The genus Leontopodium comprises 30–41 species. The centre of diversity is the Sino-Himalayan region in south-western China, where about 15 species occur. The two species native to Europe, L. alpinum (known as the common ‘Edelweiss’) and L. nivale, are part of the cultural heritage of the people living there. Despite its importance, very little is known about the systematics of the genus. Because recent molecular studies have shown that species within this genus are closely related and difficult to distinguish with rDNA and cpDNA data, we used AFLPs to obtain a more detailed understanding of the phylogeny of the genus. Our main aims were as follows: (1) to clarify species relationships within the genus; and (2) to reveal information about the biogeography of the genus. We used AFLPs with six primer combinations to investigate 216 individuals in 38 populations of 16 different species. With AFLPs, we were able to recognize 10 different groups, all of which had strong bootstrap support. These results were also congruent with the morphology-based taxonomy of the genus. Most private and rare fragments were found in the Yunnan region (south-western China) relative to Europe and Mongolia/central China, suggesting a long-lasting in situ history of populations in the centre of diversity of the genus. Our results illustrate the utility of AFLPs to resolve phylogenetic relationships between these closely related species. © 2011 The Linnean Society of London, Botanical Journal of the Linnean Society, 2011, 165, 364–377.
... Edelweiss is a protected plant in many countries. While it is cultivated in large quantities in Switzerland [14], the isolation of relevant amounts from Edelweiss roots remains a laborious task due to the low content [10,15] and the thin and fibrous nature of the roots of cultivated plants [16]. As the chemical synthesis has not yet been described the biotechnological production might be an alternative approach to the procurement of relevant amounts of these lignans. ...
Article
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A hairy root line of Edelweiss (Leontopodium nivale ssp. alpinum (Cass.) Greuter) was obtained upon transformation with Agrobacterium rhizogenes strain ATCC15834. Elicitation of this line with silver nitrate, sucrose, methyl jasmonate and yeast extract at various concentrations in most cases resulted in a stimulation of lignan biosynthesis. Through elicitation with 6% sucrose the roots accumulated the pharmacologically active lignans leoligin and 5-methoxy-leoligin at levels of 0.0678% and 0.0372%, respectively, without significant growth inhibition. These lignan levels were comparable to those found in intact roots of cultivated Edelweiss. The biotechnological production of leoligin could be an attractive option for the continuous, field culture-independent production of the valuable secondary metabolites leoligin and 5-methoxy-leoligin.
... Moreover, in the tested extracts the presence of caffeoylglucaric acids (Fig. 5) (caffeoyl glucarate, dicaffeoyl glucarate and tricaffeoyl glucarate), as dominating compounds was detected. Caffeic acid glucarates were identified based on the negative ion MS 2 fragmentation: compounds showed a cleavage of one to three caffeoyl [MÀHÀ162] À moieties resulting in m/z 209 fragment, indicating the presence of glucaric acid (Maas et al., 2009;Ruiz et al., 2013;Schwaiger et al., 2005). Interestingly, what is more abundant in these compounds are aqueous extracts, while the ethanolic extracts contain mainly tricaffeoyl glucarates. ...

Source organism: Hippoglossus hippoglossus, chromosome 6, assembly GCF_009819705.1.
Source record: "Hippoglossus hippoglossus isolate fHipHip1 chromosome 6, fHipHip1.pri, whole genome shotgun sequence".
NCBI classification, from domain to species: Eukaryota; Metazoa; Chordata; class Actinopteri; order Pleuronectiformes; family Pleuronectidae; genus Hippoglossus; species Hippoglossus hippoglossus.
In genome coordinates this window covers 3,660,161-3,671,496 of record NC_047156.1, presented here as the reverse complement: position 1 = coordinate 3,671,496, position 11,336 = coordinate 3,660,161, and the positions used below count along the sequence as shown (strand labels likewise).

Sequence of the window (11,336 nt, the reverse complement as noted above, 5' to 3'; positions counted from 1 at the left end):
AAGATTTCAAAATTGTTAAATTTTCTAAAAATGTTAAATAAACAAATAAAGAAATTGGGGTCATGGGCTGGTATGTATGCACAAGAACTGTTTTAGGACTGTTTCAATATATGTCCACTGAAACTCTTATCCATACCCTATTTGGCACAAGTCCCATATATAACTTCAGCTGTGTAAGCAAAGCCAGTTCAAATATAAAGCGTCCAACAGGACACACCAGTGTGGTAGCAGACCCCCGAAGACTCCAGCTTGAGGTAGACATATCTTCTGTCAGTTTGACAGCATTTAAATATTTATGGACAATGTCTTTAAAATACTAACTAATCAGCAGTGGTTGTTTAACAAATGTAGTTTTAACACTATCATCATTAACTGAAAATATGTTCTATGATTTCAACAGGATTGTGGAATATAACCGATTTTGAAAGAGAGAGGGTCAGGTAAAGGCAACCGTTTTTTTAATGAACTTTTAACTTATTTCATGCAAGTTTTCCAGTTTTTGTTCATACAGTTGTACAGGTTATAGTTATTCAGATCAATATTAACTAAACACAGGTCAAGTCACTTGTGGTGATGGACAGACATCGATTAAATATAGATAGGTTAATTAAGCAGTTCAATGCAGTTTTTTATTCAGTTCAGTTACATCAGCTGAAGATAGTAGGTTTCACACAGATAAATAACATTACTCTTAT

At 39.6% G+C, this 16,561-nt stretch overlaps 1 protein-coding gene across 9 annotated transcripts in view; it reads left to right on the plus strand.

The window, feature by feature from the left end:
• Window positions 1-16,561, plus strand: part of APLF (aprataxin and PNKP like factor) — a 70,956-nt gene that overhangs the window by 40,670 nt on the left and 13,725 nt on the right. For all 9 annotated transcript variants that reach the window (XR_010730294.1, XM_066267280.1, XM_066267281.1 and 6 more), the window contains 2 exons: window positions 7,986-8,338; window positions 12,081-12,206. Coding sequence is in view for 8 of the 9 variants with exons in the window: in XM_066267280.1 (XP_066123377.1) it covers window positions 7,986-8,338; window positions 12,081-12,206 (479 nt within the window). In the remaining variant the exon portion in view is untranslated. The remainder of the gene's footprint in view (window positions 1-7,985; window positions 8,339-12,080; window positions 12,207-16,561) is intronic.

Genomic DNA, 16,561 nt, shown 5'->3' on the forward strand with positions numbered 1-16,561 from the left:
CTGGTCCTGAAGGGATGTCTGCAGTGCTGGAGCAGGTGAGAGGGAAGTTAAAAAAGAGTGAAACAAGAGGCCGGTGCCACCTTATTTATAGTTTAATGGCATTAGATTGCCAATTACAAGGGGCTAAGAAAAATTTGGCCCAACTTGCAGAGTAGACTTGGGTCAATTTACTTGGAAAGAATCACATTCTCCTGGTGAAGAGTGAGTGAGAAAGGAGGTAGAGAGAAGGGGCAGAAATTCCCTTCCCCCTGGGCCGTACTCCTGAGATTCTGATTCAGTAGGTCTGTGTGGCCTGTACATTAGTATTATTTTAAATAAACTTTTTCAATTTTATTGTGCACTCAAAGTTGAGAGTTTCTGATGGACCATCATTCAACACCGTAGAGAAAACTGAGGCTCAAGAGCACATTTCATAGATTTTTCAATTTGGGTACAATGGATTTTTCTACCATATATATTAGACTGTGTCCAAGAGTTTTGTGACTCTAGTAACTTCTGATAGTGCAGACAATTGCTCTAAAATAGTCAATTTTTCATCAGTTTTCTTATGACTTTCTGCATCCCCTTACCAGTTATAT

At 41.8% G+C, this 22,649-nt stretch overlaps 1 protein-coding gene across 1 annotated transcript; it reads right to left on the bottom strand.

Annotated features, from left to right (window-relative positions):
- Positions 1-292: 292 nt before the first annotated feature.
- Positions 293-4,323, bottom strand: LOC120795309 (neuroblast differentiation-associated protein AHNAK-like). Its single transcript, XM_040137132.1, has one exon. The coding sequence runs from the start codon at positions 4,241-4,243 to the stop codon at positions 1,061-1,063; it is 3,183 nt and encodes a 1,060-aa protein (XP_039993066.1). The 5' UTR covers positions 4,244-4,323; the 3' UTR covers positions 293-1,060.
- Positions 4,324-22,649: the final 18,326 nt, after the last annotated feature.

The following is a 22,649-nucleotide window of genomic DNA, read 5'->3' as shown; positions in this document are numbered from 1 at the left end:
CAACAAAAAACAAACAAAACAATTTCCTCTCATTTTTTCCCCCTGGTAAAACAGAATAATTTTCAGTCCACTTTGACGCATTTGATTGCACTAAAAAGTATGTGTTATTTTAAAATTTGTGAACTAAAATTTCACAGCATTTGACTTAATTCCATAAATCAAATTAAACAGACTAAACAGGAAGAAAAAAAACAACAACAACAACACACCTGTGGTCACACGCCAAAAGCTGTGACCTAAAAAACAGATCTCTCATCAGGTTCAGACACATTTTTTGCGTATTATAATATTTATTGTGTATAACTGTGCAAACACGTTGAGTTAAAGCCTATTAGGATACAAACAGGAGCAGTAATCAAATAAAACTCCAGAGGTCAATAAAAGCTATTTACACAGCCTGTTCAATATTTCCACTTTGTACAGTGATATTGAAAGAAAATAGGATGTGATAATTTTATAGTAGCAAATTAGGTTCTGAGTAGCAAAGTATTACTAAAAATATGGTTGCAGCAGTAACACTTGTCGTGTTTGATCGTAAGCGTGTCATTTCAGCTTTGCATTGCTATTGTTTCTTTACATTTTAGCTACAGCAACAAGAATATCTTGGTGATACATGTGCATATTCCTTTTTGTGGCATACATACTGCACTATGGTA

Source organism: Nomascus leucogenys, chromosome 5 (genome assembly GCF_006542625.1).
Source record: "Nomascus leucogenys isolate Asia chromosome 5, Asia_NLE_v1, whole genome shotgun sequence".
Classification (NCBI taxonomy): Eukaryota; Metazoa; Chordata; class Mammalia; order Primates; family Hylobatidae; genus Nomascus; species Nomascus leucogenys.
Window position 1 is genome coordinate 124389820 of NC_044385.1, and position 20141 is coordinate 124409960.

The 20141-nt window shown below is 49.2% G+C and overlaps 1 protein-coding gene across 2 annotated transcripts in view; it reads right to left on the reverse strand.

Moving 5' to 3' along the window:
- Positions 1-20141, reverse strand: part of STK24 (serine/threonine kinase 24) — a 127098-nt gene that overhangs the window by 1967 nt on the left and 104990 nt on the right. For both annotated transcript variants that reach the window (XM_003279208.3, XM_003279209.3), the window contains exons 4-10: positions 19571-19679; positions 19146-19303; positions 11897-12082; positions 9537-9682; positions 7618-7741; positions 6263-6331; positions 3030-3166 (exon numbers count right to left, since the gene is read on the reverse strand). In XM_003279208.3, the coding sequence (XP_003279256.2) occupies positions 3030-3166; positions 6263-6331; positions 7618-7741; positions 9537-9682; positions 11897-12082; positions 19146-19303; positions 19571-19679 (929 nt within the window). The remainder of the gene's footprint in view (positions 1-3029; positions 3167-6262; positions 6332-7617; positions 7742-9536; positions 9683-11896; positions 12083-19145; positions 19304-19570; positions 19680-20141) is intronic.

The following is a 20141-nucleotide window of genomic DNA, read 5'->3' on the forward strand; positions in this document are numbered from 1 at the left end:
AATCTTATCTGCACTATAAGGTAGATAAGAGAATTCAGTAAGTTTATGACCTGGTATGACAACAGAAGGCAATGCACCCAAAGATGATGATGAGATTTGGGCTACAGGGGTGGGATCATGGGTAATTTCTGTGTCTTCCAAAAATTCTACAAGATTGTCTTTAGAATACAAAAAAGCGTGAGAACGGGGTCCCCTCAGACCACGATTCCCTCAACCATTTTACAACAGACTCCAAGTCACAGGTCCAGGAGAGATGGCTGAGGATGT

Article
Galinsoga ciliata Raf. Blake like G. parviflora Cav., comes from the Andes region. The chemical composition, activity and use are similar for both species. Galinsoga species are used in folk medicine as anti-inflammatory agents and accelerators for wound healing. Extracts from are applied topically onto the skin, to treat dermatological diseases, eczemas, lichens and hard-healing-wounds, and also to treat snakebites. Orally they used to cure flu and colds. In the studies using HPTLC method, different stationary phases, including unmodified silica gel, silica gels modified with CN, NH2, DIOL and RP18 groups were tried. The best separation of the tested compounds was achieved on silica gel plates, when as mobile phases mixtures- ethyl acetate-acetic acid-formic acid-water (100:11:11:26, v/v/v/v), ethyl acetate-methanol-formic acid-water (50:3:4:6, v/v/v/v) and ethyl acetate-methyl ethyl ketone-formic acid-water (30:9:3:3, v/v/v/v) - were used. Using reference substances, in the examined extracts the presence of flavonoids: patulitrin, quercimeritrin, quercitagetrin, and phenolic acids – caffeic and chlorogenic acids was found. HPLC analyses of extracts were carried out on a reversed-phase Zorbax SB column (150 x 2.1 mm, 1.9 µm). The mobile phase (A) was water/acetonitrile/formic acid (95:5:0.1, v/v/v) and the mobile phase (B) was acetonitrile/formic acid (100:0.1, v/v). A linear gradient system was used: 0-30 min., 1-30 % B. Application of HPLC-DAD-MS method confirmed the results obtained by HPTLC method. Moreover, in the tested extracts the presence of caffeoylglucaric acids as dominating compounds was detected.
... In order to compare the effect of the topology in the electrochemical behaviour of 7-9, the anodic oxidation of monomeric benzylic ester of FA, compound 10, is also discussed here. On the other hand, inspired by Leontopodic acid (a natural triester derived from CA with interesting antioxidant and protective DNA properties) [30], we prepared the new tripodal ester 11, whose conformational preferences were previously analysed in silico by our group [31]. Its electrochemical behaviour is also presented here through cyclic voltammetry results. ...